This book begins with the woodcut frieze ethnography of Africans by Hans Burgkmair, recently studied by Stephanie Leitch (Art Bulletin 91, 2009, 134-59; not cited). It also notes the Orientalism, based out of Venice, where Blacks as Ottoman slaves appear in travel imagery as well as early costume books. In one highlight, Chapter Four appropriately investigates figures on early maps of Africa as objects of art historical study – a move also advanced by Susan Dackerman’s recent exhibition, Prints and the Pursuit of Knowledge in Early Modern Europe (2011; reviewed here November 2011, 28: no. 2, 22-23). Chapter Five crucially addresses early travel books, previously unstudied by art historians, highlighted by Dutch works on the Indian Ocean by Linschoten (1596) and Lodewicksz (1601), and by Pieter de Marees on Guinea (1603; on this latter volume a study is forthcoming by Elizabeth Sutton with Ashgate). Later travel books about Africa, notably Olfert Dapper’s publication by Jacob van Meurs (1668; such books will be the subject of a future study by historian Benjamin Schmidt) extended the claims of eyewitness accuracy and ethnography (though Dapper was an armchair traveller).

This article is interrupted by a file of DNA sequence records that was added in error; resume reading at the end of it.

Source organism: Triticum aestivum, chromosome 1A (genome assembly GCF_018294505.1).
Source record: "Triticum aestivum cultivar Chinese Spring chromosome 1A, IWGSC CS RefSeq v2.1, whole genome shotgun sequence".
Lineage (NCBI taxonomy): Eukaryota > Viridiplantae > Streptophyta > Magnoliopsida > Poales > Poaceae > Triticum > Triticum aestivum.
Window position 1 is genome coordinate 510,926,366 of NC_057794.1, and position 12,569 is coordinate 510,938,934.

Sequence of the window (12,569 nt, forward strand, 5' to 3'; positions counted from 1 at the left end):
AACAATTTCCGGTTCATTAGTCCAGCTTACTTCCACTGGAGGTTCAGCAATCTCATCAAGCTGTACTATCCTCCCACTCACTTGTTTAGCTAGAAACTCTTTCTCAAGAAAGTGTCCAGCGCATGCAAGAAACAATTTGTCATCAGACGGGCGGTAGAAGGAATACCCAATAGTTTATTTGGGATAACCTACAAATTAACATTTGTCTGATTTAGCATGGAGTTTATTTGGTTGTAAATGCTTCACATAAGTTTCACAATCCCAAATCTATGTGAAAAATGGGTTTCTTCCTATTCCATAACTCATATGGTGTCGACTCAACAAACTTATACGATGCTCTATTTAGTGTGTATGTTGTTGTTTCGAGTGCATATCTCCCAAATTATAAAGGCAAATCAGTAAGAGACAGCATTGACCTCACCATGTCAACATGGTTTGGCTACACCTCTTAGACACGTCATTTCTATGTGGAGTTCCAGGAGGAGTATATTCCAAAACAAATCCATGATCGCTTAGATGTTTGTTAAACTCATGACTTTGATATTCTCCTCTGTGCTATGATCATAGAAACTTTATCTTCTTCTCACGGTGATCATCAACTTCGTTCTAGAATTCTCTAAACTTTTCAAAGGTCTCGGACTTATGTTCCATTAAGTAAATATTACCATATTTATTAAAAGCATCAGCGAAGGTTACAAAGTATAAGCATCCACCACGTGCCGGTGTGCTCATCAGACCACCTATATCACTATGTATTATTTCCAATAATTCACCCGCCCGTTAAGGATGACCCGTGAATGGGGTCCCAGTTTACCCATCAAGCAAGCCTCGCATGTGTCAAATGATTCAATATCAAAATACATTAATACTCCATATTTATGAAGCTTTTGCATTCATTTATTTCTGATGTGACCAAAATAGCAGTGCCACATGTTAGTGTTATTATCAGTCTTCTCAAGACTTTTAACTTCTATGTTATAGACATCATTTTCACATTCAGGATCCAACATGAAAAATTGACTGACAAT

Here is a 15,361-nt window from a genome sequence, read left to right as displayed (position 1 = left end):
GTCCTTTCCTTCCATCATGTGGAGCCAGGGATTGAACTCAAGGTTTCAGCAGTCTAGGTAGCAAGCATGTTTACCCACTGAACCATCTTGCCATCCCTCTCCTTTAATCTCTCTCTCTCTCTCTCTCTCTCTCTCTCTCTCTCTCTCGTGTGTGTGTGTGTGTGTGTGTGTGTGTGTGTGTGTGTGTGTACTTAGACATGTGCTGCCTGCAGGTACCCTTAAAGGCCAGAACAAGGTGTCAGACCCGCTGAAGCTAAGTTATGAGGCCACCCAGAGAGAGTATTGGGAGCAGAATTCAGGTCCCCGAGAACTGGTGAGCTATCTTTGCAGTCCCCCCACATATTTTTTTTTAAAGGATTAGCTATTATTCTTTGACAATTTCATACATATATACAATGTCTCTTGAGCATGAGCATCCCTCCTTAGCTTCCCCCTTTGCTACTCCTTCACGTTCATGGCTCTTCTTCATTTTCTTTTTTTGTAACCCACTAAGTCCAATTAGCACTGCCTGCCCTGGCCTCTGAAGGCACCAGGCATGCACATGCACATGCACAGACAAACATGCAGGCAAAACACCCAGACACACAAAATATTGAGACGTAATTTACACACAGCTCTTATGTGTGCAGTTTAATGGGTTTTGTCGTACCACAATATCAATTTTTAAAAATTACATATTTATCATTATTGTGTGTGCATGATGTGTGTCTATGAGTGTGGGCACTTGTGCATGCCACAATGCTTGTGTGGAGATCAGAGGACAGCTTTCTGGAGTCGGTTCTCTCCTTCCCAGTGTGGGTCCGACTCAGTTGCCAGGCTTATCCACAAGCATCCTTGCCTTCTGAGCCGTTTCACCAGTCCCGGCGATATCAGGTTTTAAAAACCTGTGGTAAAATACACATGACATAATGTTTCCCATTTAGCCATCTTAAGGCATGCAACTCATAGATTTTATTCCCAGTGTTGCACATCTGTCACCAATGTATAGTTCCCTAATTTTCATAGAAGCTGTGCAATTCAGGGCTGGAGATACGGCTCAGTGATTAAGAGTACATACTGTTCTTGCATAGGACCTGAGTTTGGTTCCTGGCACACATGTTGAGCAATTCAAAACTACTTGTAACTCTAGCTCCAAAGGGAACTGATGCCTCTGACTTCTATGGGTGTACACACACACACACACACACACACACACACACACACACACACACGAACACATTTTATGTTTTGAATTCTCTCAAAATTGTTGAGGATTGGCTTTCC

Real and fantasy portraits of African rulers began with Jan Vermeyen’s now lost paintings of Mulay Hassan and Mulay Ahmad of Tunis, the latter copied by Rubens (figs. 83, 85) as a reliable head study for his own imagery of black magi (Vermeyen’s portraits survive in prints). But in South America the black slaves imported to work in the harsh conditions of Portuguese and Dutch sugar plantations were documented for Europe by Theodor de Bry in his imagery of the Americas (1590) as well as in the manuscript local history by Andean native Guamán Poma de Ayala (ca. 1615). Most of images of Blacks in Brazil were produced during the brief Dutch occupation under Prince Maurits van Nassau-Siegen by Dutch painters, led by Albert Eckhout and Frans Post (curiously, Massing does not cite a major study on Eckhout: Rebecca Parker Brienen, Visions of Savage Paradise, 2006).